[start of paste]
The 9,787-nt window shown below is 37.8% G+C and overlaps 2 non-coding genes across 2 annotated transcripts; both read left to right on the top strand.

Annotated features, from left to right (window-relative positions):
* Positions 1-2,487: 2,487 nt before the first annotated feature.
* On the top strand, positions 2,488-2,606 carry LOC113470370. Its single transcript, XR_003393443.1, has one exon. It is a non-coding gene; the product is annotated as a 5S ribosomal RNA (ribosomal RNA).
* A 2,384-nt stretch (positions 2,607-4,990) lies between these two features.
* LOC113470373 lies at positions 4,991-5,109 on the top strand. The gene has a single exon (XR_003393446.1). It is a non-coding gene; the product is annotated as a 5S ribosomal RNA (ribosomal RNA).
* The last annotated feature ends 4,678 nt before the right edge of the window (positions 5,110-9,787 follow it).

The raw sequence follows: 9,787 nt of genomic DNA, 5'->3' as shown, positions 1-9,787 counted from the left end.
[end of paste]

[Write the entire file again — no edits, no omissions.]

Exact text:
The 9,787-nt window shown below is 37.8% G+C and overlaps 2 non-coding genes across 2 annotated transcripts; both read left to right on the top strand.

Annotated features, from left to right (window-relative positions):
* Positions 1-2,487: 2,487 nt before the first annotated feature.
* On the top strand, positions 2,488-2,606 carry LOC113470370. Its single transcript, XR_003393443.1, has one exon. It is a non-coding gene; the product is annotated as a 5S ribosomal RNA (ribosomal RNA).
* A 2,384-nt stretch (positions 2,607-4,990) lies between these two features.
* LOC113470373 lies at positions 4,991-5,109 on the top strand. The gene has a single exon (XR_003393446.1). It is a non-coding gene; the product is annotated as a 5S ribosomal RNA (ribosomal RNA).
* The last annotated feature ends 4,678 nt before the right edge of the window (positions 5,110-9,787 follow it).

The raw sequence follows: 9,787 nt of genomic DNA, 5'->3' as shown, positions 1-9,787 counted from the left end.